Designs have been proposed for a lot of these problems (like in Drexlers thesis), but each step is going to be beset with endless issues and engineering challenges that would have to be trudged through, one step at a time. We’ve barely gotten to step 1.
Fusion power is often accurately mocked for having been “20 years away” for over three decades. It had proofs of concept and was understood, it seemed that all was left was the engineering, which ended up being ridiculously hard. To me, molecular nanotech looks about 20 years away from being “20 year away”. At the current rate of research, I would guess it won’t happen for at least 60 years, if it happens at all. I would be happy to be proven wrong.
I consulted professor Moriarty whether he thought the scenario proposed by Yudkowsky was plausible:
We are a long, long, loooong way from the scenario Yudkowsky describes. For example, despite it being 33 years since the first example of single atom manipulation with the STM (the classic Eigler and Schweizer Nature paper where they wrote the IBM logo in xenon atoms), there’s yet to be a demonstration of the assembly of even a rudimentary 3D structure with scanning probes: the focus is on the assembly of structures by pushing, pulling, and/or sliding atoms/molecules across a surface. Being able to routinely pick up, and then drop, an atom from a tip is a much more complicated problem.
Marauding swarms of nanobots won’t be with us anytime soon.
This seems like a good place to note that MNT proponents have a record of extremely over-optimistic predictions. See this estimation of MNT arrival from Yudkowsky in 1999:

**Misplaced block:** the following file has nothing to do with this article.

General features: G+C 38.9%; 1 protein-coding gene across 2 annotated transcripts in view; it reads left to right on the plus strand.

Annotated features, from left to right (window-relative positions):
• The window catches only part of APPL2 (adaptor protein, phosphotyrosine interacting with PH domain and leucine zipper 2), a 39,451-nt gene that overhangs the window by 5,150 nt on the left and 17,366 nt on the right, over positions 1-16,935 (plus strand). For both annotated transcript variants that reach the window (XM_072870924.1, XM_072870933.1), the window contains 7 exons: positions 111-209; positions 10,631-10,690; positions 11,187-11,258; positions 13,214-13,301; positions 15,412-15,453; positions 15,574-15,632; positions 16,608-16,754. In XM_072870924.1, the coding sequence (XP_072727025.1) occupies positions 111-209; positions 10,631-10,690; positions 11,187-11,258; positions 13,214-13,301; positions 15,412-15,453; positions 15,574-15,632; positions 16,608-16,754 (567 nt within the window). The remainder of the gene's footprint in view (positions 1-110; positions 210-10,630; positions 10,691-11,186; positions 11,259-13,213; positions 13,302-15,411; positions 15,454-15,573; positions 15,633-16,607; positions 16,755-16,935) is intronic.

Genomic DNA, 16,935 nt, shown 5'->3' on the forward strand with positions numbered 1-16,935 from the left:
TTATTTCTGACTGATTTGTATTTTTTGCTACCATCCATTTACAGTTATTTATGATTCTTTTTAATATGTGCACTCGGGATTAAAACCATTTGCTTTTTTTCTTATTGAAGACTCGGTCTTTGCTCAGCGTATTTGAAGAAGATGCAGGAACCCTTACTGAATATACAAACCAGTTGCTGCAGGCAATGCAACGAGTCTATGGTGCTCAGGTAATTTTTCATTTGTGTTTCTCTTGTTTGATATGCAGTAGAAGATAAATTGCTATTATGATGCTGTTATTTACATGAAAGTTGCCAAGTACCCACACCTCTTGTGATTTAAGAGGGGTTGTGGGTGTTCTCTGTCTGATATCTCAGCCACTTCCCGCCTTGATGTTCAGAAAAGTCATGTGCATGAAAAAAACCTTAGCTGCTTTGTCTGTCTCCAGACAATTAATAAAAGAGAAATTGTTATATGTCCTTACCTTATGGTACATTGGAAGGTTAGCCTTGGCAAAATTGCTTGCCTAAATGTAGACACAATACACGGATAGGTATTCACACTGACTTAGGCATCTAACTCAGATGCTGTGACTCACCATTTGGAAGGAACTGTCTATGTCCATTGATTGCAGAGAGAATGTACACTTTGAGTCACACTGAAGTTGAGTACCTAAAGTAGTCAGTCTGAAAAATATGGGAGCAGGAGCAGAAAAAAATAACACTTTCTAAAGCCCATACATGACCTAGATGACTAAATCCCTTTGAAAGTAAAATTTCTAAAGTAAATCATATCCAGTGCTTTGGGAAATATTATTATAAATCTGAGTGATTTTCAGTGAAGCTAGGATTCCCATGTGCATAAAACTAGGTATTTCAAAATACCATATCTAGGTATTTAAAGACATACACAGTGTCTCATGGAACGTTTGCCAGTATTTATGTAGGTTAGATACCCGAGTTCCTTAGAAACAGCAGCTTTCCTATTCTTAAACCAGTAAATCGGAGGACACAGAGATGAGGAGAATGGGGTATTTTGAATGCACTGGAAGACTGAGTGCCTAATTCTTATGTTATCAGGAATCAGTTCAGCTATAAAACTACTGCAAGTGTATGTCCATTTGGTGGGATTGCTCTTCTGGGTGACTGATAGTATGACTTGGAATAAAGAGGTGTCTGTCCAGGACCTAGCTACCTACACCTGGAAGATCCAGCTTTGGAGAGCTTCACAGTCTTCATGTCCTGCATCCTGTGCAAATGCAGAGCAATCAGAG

As of '95, Drexler was giving the ballpark figure of 2015 (11). I suspect the timetable has been accelerated a bit since then. My own guess would be no later than 2010.
Could the rate of research accelerate?
Now, I can’t leave without addressing the most likely objection. I said greater than 60 years at the current rate of research. But what if the rate of research speeds up?
One idea is that the DNA or bio-based robots will be used to build a drexler-style nanofactory. This is the “first stage nanofactory” that yud mentions in list of lethalities, and it was the first step proposed by Drexler as well. I see how this could enable better tools and more progress, but I’m not sure how this would affect the fundamental chemistry issues that need to be overcome to build a non-protein based machine. How will the biobot stop two tooltips from sticking together?. If you want to molecularly assemble something, would in really be better for a tooltip to be held by a wiggly biologically based bot, instead of a precisely computerized control tooltip?